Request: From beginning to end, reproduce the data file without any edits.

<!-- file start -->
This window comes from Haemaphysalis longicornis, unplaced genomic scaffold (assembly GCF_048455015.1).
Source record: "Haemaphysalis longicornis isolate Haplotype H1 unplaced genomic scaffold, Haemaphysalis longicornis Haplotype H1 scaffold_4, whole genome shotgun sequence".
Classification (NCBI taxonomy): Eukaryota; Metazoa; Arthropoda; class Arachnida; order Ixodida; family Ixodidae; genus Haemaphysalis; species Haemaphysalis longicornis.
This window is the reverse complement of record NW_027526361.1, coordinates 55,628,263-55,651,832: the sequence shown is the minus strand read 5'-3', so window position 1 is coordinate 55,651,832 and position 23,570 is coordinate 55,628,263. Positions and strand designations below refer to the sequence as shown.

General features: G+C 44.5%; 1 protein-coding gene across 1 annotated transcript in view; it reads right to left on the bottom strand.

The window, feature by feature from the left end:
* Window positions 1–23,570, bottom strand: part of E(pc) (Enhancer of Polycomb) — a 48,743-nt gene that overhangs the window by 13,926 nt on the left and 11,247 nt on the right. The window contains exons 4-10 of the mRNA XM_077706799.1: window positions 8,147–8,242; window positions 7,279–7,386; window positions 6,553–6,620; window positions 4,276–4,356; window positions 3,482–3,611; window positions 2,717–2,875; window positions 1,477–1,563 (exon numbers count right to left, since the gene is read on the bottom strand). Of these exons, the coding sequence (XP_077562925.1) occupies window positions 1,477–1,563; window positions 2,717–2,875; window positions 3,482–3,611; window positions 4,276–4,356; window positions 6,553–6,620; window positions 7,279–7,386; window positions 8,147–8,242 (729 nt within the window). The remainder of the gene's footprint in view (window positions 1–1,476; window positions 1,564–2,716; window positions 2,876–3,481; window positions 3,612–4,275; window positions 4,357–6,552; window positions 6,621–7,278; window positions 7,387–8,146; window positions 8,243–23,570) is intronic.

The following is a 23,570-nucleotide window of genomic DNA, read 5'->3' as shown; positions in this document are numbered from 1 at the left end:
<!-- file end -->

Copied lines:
This window comes from Haemaphysalis longicornis, unplaced genomic scaffold (assembly GCF_048455015.1).
Source record: "Haemaphysalis longicornis isolate Haplotype H1 unplaced genomic scaffold, Haemaphysalis longicornis Haplotype H1 scaffold_4, whole genome shotgun sequence".
Classification (NCBI taxonomy): Eukaryota; Metazoa; Arthropoda; class Arachnida; order Ixodida; family Ixodidae; genus Haemaphysalis; species Haemaphysalis longicornis.
This window is the reverse complement of record NW_027526361.1, coordinates 55,628,263-55,651,832: the sequence shown is the minus strand read 5'-3', so window position 1 is coordinate 55,651,832 and position 23,570 is coordinate 55,628,263. Positions and strand designations below refer to the sequence as shown.

General features: G+C 44.5%; 1 protein-coding gene across 1 annotated transcript in view; it reads right to left on the bottom strand.

The window, feature by feature from the left end:
* Window positions 1–23,570, bottom strand: part of E(pc) (Enhancer of Polycomb) — a 48,743-nt gene that overhangs the window by 13,926 nt on the left and 11,247 nt on the right. The window contains exons 4-10 of the mRNA XM_077706799.1: window positions 8,147–8,242; window positions 7,279–7,386; window positions 6,553–6,620; window positions 4,276–4,356; window positions 3,482–3,611; window positions 2,717–2,875; window positions 1,477–1,563 (exon numbers count right to left, since the gene is read on the bottom strand). Of these exons, the coding sequence (XP_077562925.1) occupies window positions 1,477–1,563; window positions 2,717–2,875; window positions 3,482–3,611; window positions 4,276–4,356; window positions 6,553–6,620; window positions 7,279–7,386; window positions 8,147–8,242 (729 nt within the window). The remainder of the gene's footprint in view (window positions 1–1,476; window positions 1,564–2,716; window positions 2,876–3,481; window positions 3,612–4,275; window positions 4,357–6,552; window positions 6,621–7,278; window positions 7,387–8,146; window positions 8,243–23,570) is intronic.

The following is a 23,570-nucleotide window of genomic DNA, read 5'->3' as shown; positions in this document are numbered from 1 at the left end: